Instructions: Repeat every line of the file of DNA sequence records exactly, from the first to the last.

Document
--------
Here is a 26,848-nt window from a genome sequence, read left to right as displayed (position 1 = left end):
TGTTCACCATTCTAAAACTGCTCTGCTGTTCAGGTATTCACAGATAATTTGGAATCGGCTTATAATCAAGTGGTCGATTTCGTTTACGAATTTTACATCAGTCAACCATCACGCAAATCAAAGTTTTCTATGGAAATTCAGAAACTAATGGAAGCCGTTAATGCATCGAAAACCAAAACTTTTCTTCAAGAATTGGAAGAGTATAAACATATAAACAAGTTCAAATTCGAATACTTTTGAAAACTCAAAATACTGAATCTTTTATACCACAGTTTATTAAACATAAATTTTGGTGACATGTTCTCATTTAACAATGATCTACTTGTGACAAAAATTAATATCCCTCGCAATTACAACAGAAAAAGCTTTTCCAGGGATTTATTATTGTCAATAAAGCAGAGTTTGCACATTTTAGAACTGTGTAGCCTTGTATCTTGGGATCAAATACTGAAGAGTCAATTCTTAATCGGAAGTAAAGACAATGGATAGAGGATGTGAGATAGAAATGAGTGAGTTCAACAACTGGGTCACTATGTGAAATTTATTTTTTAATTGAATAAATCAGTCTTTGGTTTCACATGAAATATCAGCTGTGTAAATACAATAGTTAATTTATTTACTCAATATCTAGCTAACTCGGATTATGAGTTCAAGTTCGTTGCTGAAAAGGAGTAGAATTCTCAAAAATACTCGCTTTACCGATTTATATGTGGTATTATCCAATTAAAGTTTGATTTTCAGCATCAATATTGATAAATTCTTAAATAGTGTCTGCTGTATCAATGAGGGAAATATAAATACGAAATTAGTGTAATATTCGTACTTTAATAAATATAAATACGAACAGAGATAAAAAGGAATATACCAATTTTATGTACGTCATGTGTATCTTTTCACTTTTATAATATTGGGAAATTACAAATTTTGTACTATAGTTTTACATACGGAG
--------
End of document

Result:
Here is a 26,848-nt window from a genome sequence, read left to right as displayed (position 1 = left end):
TGTTCACCATTCTAAAACTGCTCTGCTGTTCAGGTATTCACAGATAATTTGGAATCGGCTTATAATCAAGTGGTCGATTTCGTTTACGAATTTTACATCAGTCAACCATCACGCAAATCAAAGTTTTCTATGGAAATTCAGAAACTAATGGAAGCCGTTAATGCATCGAAAACCAAAACTTTTCTTCAAGAATTGGAAGAGTATAAACATATAAACAAGTTCAAATTCGAATACTTTTGAAAACTCAAAATACTGAATCTTTTATACCACAGTTTATTAAACATAAATTTTGGTGACATGTTCTCATTTAACAATGATCTACTTGTGACAAAAATTAATATCCCTCGCAATTACAACAGAAAAAGCTTTTCCAGGGATTTATTATTGTCAATAAAGCAGAGTTTGCACATTTTAGAACTGTGTAGCCTTGTATCTTGGGATCAAATACTGAAGAGTCAATTCTTAATCGGAAGTAAAGACAATGGATAGAGGATGTGAGATAGAAATGAGTGAGTTCAACAACTGGGTCACTATGTGAAATTTATTTTTTAATTGAATAAATCAGTCTTTGGTTTCACATGAAATATCAGCTGTGTAAATACAATAGTTAATTTATTTACTCAATATCTAGCTAACTCGGATTATGAGTTCAAGTTCGTTGCTGAAAAGGAGTAGAATTCTCAAAAATACTCGCTTTACCGATTTATATGTGGTATTATCCAATTAAAGTTTGATTTTCAGCATCAATATTGATAAATTCTTAAATAGTGTCTGCTGTATCAATGAGGGAAATATAAATACGAAATTAGTGTAATATTCGTACTTTAATAAATATAAATACGAACAGAGATAAAAAGGAATATACCAATTTTATGTACGTCATGTGTATCTTTTCACTTTTATAATATTGGGAAATTACAAATTTTGTACTATAGTTTTACATACGGAG